and so forth? Are we really worried that someone will vandalize the
owners page, get someone inappropriate to approve a patch, and then
check in under that aegis? They could just check in without approval
in the first place!
> Providing a clearly marked area for official documents is something we
> are looking at for the design work on www.mozilla.org that will be
> starting soon.
Looking at the document types & structure at http://wiki.mozilla.org/Mozilla.org:Planning#Editing_Pages
, I'm not sure why any of those pages are more or less "official" than
any others. Can you expand on which you think are more or less so, and
> The current version of the site doesn't offer this, so I certainly
> understand why there is a desire to put these pages in other places
> that are easier to edit and are currently easier for people to find.
>> David, are you thinking that the "www" in the URL gives people a
>> better sense that something is policy than a "wiki" in the URL?
> Yes, I think it makes a difference. Regardless of how access to a
> page on a wiki is being handled, to me a wiki just doesn't feel like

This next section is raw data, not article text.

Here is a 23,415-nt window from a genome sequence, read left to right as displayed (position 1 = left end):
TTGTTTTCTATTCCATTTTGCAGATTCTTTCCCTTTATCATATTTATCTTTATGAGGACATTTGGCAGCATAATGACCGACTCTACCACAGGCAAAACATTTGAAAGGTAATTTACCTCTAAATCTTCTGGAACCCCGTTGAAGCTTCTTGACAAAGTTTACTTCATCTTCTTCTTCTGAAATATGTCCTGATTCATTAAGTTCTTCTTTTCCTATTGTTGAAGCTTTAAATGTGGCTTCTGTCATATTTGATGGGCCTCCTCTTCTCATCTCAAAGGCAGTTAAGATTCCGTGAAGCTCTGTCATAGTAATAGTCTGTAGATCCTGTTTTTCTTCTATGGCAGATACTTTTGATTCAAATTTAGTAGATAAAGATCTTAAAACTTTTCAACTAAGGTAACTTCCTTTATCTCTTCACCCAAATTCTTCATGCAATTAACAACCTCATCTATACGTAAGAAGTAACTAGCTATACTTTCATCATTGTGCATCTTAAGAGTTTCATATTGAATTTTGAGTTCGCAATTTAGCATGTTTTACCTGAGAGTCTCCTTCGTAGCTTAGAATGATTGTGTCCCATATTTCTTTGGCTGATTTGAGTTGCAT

> the right place for policy documents.
Can I dig into this? Why is that? Is it the layout and presentation of
wikis? There is, to my knowledge, no reason why the current www.mozilla.org
content couldn't be 100% replicated on a wiki with no visual
difference. Even the "edit this" links can be removed, or better
still, hidden by CSS and only shown when someone logs into the site
(which itself can be via a single link presented on some page like www.mozilla.org/login)
> It sounds like the solution is to make sure that there continues to be
> an easy way to update www.mozilla.org pages without having to go
> through CVS. I've added something about this to the www.mozilla.org
> planning document and we'll discuss this at the next site planning
Right; so you need a CMS tool. Wiki is a CMS tool, and while the
default skin makes every page look like an article that can and should
be edited, there is no reason why that must be the case for every site
that uses a wiki as the CMS tool. Access control can also be strictly
The point was that while there might be a wiki under the content, it
would be at www.mozilla.org and not look wiki-like.
I think there are two different issues here. My original comment was
that I didn't think we should put policy documents on wiki.mozilla.org
and I still think that.
Then there's the issue of keeping things on www.mozilla.org and making
it easier to use (perhaps by using a wiki as a CMS for the site).
This was discussed in some detail when we were working out the new
site vision, so I don't want to rehash too much. Feel free to scan